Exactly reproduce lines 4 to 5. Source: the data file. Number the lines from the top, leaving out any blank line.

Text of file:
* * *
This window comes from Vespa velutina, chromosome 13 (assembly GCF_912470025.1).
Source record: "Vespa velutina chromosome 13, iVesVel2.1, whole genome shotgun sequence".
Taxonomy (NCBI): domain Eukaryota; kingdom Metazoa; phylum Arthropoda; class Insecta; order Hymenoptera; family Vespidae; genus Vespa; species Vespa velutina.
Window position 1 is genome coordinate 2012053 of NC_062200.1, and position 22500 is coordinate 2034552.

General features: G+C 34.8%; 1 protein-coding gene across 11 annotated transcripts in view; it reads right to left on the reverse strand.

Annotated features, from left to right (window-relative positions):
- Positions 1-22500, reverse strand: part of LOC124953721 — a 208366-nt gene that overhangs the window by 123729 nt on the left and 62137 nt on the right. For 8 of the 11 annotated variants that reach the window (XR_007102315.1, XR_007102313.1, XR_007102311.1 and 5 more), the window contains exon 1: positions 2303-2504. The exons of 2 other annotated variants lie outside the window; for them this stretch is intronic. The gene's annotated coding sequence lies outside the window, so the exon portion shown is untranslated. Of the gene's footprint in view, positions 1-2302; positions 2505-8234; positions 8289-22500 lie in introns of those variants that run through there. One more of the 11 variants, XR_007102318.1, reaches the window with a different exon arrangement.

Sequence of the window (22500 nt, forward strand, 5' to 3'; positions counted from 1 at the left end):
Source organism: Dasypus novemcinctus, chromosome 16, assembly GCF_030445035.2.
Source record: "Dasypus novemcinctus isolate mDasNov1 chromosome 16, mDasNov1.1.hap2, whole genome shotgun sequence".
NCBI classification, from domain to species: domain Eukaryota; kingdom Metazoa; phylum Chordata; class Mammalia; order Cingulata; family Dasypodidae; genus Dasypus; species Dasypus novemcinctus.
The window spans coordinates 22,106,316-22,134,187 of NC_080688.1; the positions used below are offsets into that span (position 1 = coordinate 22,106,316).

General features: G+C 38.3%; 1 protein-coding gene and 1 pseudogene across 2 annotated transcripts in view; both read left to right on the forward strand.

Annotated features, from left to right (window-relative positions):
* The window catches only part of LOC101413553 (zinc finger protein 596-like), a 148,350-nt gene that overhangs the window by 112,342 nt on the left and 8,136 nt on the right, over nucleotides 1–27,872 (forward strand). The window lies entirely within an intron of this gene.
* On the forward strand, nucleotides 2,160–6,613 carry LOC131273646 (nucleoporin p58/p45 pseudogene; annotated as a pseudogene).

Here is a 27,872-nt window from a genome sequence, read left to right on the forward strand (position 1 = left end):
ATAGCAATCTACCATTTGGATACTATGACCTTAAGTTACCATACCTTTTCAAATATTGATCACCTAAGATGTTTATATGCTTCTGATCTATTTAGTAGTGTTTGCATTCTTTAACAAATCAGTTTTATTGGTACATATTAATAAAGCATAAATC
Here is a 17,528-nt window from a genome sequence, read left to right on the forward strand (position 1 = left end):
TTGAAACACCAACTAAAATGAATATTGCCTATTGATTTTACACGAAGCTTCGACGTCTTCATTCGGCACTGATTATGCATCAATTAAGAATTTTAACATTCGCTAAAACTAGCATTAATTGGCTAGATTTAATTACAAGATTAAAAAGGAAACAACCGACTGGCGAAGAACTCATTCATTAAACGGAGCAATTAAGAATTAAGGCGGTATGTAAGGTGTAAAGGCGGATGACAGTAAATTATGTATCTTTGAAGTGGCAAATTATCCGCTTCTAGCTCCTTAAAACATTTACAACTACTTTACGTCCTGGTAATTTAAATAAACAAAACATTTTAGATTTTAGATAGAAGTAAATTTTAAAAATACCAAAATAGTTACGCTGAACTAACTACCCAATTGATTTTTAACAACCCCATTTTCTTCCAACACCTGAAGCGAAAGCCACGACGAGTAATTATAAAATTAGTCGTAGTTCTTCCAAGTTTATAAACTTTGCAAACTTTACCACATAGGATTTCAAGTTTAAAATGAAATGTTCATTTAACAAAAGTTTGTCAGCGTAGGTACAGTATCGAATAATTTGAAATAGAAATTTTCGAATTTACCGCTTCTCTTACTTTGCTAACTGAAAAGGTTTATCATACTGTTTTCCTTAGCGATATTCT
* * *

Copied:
Window position 1 is genome coordinate 2012053 of NC_062200.1, and position 22500 is coordinate 2034552.

General features: G+C 34.8%; 1 protein-coding gene across 11 annotated transcripts in view; it reads right to left on the reverse strand.